In its representation, GJEPC has highlighted the key facts with respect to the economic and social significance of the GJI as follows:-

(a) The GJI currently offers employment to 4.6 million of our citizens. The GJI offers a unique employment opportunity in the Indian context as it provides employment to millions of skilled workers (Karigars) who are not formally educated and are not readily employable in other sectors. The GJI also provides employment on a cyclical basis to workers who participate in the agricultural sector, for that part of the year in which such workers are not engaged in agriculture. The GJI is also one of the largest employers of woman at various points in the manufacture, distribution and retailing of the products of the GJI. The employment generated by the GJI is not localized to few locations in our country, but the GJI creates employment opportunities throughout our Country. The GJI thus plays a unique role as an employer in the Indian economy.

(b) The products of the GJI have for long been the preferred instrument of savings, specifically for the lower income group in both rural and urban areas. Jewellery in the form of ‘Streedhan’ and ‘Meher’ have for several centuries defined the concept of security for married women in India. Savings in the form of gold and jewellery, which have an instant encashability, are deeply ingrained elements of our socio economic heritage.

(c) The GJI is highly export-oriented and a major contributor to the foreign exchange earnings (US$ 38.59 billion in FY 2015-16), and, therefore, the Government has declared the sector as a thrust area for export promotion. For instance, the diamonds processed in India account for 85 per cent in volume, 92 per cent in pieces and 65 per cent in value of the total world diamond market. (as stated 94 per cent of India’s production of diamonds are exported. Hence any deviation to levy any tax on loose diamonds would affect very adversely the exports of loose diamonds). To facilitate the growth of export segment of this sector, beneficial tax policies have been formulated, which has fostered growth of the GJI in the global market. For example raw (rough) diamonds have been enjoying exemption from duty and other taxes at import level for decades. This has resulted in India becoming world leader in the field of Diamonds. Such leadership is increasingly under strain from nations like China, Vietnam, Thailand, etc. It is therefore imperative that the GST regime continues to fully support exports of the GJI.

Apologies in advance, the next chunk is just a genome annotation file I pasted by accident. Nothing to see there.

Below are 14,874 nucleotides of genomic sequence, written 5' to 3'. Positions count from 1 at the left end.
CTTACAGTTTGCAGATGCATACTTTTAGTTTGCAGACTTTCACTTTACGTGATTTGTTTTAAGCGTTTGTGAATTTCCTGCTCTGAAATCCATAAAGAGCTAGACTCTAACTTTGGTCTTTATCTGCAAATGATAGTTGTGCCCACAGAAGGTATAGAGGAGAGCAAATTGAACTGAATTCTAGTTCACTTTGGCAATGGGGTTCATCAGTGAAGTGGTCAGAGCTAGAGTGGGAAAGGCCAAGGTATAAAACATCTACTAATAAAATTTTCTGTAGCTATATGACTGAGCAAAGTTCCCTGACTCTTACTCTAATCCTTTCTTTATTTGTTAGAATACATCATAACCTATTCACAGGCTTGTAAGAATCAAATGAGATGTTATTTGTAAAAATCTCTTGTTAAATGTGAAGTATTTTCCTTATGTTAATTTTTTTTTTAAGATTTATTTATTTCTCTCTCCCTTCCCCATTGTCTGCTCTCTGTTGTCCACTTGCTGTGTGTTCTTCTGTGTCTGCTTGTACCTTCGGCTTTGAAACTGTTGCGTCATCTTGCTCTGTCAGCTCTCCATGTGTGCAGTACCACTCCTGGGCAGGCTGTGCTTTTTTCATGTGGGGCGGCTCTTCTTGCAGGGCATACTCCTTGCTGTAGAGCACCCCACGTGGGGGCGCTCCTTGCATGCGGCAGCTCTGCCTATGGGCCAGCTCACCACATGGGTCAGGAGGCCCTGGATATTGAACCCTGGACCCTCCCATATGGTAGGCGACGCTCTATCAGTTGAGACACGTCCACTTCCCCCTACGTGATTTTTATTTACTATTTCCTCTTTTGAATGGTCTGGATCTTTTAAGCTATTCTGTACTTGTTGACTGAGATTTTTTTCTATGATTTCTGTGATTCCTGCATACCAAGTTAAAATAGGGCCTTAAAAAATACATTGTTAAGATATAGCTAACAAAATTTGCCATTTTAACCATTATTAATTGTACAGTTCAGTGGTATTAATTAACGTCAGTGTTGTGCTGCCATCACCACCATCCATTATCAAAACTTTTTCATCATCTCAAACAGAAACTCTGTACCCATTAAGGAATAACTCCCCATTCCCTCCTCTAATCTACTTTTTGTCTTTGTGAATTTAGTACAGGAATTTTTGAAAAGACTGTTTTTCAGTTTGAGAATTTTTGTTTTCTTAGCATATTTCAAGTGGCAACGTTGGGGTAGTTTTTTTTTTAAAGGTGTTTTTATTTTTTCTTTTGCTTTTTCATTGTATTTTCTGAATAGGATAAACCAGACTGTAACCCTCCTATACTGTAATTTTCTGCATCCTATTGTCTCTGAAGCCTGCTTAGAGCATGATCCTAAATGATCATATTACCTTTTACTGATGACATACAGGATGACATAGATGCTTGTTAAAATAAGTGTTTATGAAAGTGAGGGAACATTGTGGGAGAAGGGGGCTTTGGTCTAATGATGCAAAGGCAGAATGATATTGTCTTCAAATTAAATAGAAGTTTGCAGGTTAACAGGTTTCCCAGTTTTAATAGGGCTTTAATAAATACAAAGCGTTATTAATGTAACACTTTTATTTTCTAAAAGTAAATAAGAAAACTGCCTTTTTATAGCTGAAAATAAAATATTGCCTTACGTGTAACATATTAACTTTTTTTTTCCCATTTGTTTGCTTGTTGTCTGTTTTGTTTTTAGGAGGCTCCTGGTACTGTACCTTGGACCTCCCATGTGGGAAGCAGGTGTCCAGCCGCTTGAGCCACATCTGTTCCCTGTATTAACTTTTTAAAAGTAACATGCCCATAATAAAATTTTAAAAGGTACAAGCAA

(d) The GJI contributes 6 per cent to 7 per cent to India’s GDP. It is hoped that with introduction of GST at the rates requested, this contribution would increase.

The GJI has, since the introduction of Central Excise Duty (‘CED”) in 1944, not been levied to CED, other than for very brief periods of levy, post which also the levy was withdrawn. It was only vide Union Budget 2016-17 that a levy of CED was imposed on articles of jewellery, with the stated motive of transitioning this sector into GST. Even in context of this levy, the Government reaffirmed its understanding of the sensitivities and nuances of the GJI by introducing several specific provisions and procedures to support the levy of CED. Further, the said levy is applicable only if the taxable turnover of the assessee is in excess of Rs 10 crore. It is pertinent to note that pre-dominant part of the assessees in the GJI fall below the said limit, and, as a result, the levy of CED is only focused on a limited segment of the trade. Under GST, since the threshold for taxable turnover is Rs 20 lakh, the universe of taxpayers within the GJI is likely to increase dramatically. The GJI is therefore predominantly paying indirect tax at an effective rate of 1 per cent (VAT) on its domestic transactions.